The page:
Angry Boys

(Erik kindly invited me to post here, and I repaid the kindness by basically never writing at all. I plan to fix that in 2012, in part by writing in manageable chunks. If you catch me going over 500 words, you have my permission to flog me.)

Angry Boys is a new comedy on HBO from the mind of Australian comedian Chris Lilley. The first two episodes aired on January 1. Lilley plays a variety of characters, including Nathan and Daniel, foul-mouthed small-town Australian twin teenagers (Lilley is 37), Gran, Nathan and Daniel’s (lesbian?) grandmother, a foul-mouthed guard at a boys’ prison, and S.Mouse, a foul-mouthed black (Lilley is white) American rapper in the Bow Wow mold, fantastically wealthy on the basis of a dance-craze single called “Slap Your Elbow.” There are additional characters still to come, including a Japanese mother and a star surfer.

I think the heart of a comedy review is this: does it make me laugh? Why or why not? There are different ways to accomplish humor — Larry David makes you laugh via discomfort, Community (over?)relies on reference humor, Modern Family at its best puts fully developed characters into a messy situation and watches them work out of it — but the goal is still the same. Unfortunately, I don’t find Angry Boys terribly funny. Daniel’s anger that his brother is being shipped off to a deaf school is touching, but his tantrum was just a tantrum. Gran’s concern for the well-being of a boy who sexually abuses animals is sweet, but the repeated visual joke about superhero pajamas she’s sewn for the (hardened criminal) boys didn’t work the second or fourth or sixth time.

And S.Mouse … well, let’s talk about S.Mouse. As I said, he’s black, and Lilley is white. But it’s complicated because it’s not 100% clear what Lilley is making fun of. Pop-rap? Rap? Black culture? American culture? I think Lilley is aiming for that last, shooting at our materialism and obsession with authenticity, but it’s quite possible that he thinks these are particularly black concerns. Also, S.Mouse is, as in the history of white performers in blackface, a caricature, an exaggerated version of what white people who don’t know any black people see in rappers.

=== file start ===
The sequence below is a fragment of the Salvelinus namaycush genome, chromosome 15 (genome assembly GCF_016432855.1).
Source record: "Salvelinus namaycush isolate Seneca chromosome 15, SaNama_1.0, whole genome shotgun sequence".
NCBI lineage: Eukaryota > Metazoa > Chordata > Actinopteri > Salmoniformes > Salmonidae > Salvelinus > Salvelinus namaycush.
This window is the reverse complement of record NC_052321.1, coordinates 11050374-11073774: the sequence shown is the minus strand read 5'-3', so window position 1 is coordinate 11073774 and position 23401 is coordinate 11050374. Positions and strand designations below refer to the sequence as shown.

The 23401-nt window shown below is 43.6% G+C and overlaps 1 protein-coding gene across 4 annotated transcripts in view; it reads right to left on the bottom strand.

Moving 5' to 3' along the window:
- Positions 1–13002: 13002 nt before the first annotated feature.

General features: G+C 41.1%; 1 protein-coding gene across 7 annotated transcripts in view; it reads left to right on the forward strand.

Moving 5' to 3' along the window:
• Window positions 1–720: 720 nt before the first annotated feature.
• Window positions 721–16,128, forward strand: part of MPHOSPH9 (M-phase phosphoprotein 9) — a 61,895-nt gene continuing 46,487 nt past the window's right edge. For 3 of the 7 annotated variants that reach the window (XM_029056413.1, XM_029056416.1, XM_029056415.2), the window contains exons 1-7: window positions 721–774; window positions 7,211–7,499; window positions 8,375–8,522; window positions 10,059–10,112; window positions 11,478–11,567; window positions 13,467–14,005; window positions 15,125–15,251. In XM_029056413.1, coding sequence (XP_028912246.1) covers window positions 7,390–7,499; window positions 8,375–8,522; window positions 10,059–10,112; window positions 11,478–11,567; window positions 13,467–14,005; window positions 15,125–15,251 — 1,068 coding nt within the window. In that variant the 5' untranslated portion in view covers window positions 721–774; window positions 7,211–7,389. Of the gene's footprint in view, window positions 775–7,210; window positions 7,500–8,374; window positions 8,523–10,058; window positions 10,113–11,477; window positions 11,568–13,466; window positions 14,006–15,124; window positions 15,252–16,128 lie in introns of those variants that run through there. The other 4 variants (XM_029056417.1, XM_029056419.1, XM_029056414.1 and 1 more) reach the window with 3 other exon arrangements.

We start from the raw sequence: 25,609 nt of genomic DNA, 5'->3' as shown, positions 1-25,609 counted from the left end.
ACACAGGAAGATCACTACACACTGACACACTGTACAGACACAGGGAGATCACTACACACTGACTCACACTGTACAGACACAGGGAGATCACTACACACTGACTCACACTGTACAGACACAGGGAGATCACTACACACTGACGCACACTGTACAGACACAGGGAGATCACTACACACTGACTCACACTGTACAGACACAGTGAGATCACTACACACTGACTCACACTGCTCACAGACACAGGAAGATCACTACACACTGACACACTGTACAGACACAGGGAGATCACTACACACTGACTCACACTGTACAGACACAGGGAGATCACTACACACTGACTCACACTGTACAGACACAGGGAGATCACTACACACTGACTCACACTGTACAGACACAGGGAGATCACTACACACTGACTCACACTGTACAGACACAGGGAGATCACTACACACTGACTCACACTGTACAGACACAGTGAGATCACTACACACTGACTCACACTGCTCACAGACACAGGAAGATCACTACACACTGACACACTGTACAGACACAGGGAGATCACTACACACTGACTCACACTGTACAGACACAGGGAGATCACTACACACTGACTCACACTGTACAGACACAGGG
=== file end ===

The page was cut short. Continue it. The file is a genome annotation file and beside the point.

Oh, and he totally says the n-word. (Some of you will mock me for using “the n-word” but you’ll have to forgive me: I’m not comfortable quoting it, no matter whether it ends in “a” (as it does in Lilley’s usage) or “er.”)

I try not to be a prude about racial humor. Perhaps I protest too much, but I thought a scene in the first episode where Gran separates the boys for a soccer game into light-skins and dark-skins, even telling one (quite white) boy “I know you’re aboriginal, but you’re a light-skin,” was funny when intercut with other staff at the prison discussing Gran’s general lack of PCness.

I still felt discomfort in the S.Mouse scenes, though. Maybe they just weren’t funny. Maybe they weren’t funny because they crossed a line. Either way, I hardly laughed. As I said, that’s what it comes down to. I’m not the morality police, declaring that Lilley has acted in poor taste and ought not to be on TV. I can only say that I wasn’t amused.


About Jason Wojciechowski

I do law
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